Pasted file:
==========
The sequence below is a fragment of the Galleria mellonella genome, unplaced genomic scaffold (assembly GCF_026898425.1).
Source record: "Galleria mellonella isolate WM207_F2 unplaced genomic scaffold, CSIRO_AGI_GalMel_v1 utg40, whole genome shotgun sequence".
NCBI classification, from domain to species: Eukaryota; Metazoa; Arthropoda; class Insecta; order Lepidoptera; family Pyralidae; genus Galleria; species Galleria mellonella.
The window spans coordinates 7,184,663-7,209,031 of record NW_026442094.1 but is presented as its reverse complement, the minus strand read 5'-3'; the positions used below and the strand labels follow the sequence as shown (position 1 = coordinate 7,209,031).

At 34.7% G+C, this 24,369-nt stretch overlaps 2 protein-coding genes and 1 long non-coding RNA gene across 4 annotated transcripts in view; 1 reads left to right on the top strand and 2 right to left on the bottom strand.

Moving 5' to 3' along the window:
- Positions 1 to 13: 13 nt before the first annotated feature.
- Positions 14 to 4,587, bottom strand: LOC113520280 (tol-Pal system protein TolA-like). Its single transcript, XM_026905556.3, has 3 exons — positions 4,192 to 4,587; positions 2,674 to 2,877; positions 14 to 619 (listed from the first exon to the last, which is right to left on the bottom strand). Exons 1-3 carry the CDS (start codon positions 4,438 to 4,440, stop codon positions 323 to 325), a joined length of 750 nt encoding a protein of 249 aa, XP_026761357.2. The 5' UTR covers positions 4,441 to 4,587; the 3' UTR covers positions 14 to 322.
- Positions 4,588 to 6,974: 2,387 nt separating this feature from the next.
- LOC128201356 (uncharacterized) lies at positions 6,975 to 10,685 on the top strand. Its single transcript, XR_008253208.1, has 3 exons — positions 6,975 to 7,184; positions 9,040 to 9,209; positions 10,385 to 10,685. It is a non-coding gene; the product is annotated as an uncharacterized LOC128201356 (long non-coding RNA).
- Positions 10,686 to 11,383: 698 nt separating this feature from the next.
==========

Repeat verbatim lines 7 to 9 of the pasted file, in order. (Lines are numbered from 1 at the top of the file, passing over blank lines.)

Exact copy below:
- Positions 1 to 13: 13 nt before the first annotated feature.
- Positions 14 to 4,587, bottom strand: LOC113520280 (tol-Pal system protein TolA-like). Its single transcript, XM_026905556.3, has 3 exons — positions 4,192 to 4,587; positions 2,674 to 2,877; positions 14 to 619 (listed from the first exon to the last, which is right to left on the bottom strand). Exons 1-3 carry the CDS (start codon positions 4,438 to 4,440, stop codon positions 323 to 325), a joined length of 750 nt encoding a protein of 249 aa, XP_026761357.2. The 5' UTR covers positions 4,441 to 4,587; the 3' UTR covers positions 14 to 322.
- Positions 4,588 to 6,974: 2,387 nt separating this feature from the next.